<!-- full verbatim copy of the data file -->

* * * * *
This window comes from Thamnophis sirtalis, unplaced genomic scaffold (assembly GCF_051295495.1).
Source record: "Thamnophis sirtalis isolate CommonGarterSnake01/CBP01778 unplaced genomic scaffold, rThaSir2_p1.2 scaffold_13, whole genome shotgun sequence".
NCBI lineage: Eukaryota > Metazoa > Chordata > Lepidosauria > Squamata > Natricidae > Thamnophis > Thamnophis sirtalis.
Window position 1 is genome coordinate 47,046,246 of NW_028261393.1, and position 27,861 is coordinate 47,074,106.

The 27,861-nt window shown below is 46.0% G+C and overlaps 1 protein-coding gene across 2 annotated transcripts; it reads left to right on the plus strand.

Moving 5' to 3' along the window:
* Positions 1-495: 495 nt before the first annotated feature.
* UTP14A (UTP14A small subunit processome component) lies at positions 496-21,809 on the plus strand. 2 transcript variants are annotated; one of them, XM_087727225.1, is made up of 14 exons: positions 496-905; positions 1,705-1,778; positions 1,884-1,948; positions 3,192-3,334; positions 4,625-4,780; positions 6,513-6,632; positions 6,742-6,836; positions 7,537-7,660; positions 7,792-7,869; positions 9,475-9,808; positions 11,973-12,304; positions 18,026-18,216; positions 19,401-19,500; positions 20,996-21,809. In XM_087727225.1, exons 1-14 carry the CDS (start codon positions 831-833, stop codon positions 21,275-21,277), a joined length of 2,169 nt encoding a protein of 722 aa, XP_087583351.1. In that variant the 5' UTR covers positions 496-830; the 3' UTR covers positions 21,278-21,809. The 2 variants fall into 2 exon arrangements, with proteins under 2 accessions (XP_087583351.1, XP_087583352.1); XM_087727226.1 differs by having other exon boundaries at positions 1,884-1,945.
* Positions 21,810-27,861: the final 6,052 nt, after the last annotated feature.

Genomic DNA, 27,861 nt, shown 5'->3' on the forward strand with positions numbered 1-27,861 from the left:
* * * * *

This window comes from Thamnophis sirtalis, unplaced genomic scaffold (assembly GCF_051295495.1).
Source record: "Thamnophis sirtalis isolate CommonGarterSnake01/CBP01778 unplaced genomic scaffold, rThaSir2_p1.2 scaffold_13, whole genome shotgun sequence".
NCBI lineage: Eukaryota > Metazoa > Chordata > Lepidosauria > Squamata > Natricidae > Thamnophis > Thamnophis sirtalis.
Window position 1 is genome coordinate 47,046,246 of NW_028261393.1, and position 27,861 is coordinate 47,074,106.

The 27,861-nt window shown below is 46.0% G+C and overlaps 1 protein-coding gene across 2 annotated transcripts; it reads left to right on the plus strand.

Moving 5' to 3' along the window:
* Positions 1-495: 495 nt before the first annotated feature.
* UTP14A (UTP14A small subunit processome component) lies at positions 496-21,809 on the plus strand. 2 transcript variants are annotated; one of them, XM_087727225.1, is made up of 14 exons: positions 496-905; positions 1,705-1,778; positions 1,884-1,948; positions 3,192-3,334; positions 4,625-4,780; positions 6,513-6,632; positions 6,742-6,836; positions 7,537-7,660; positions 7,792-7,869; positions 9,475-9,808; positions 11,973-12,304; positions 18,026-18,216; positions 19,401-19,500; positions 20,996-21,809. In XM_087727225.1, exons 1-14 carry the CDS (start codon positions 831-833, stop codon positions 21,275-21,277), a joined length of 2,169 nt encoding a protein of 722 aa, XP_087583351.1. In that variant the 5' UTR covers positions 496-830; the 3' UTR covers positions 21,278-21,809. The 2 variants fall into 2 exon arrangements, with proteins under 2 accessions (XP_087583351.1, XP_087583352.1); XM_087727226.1 differs by having other exon boundaries at positions 1,884-1,945.
* Positions 21,810-27,861: the final 6,052 nt, after the last annotated feature.

Genomic DNA, 27,861 nt, shown 5'->3' on the forward strand with positions numbered 1-27,861 from the left: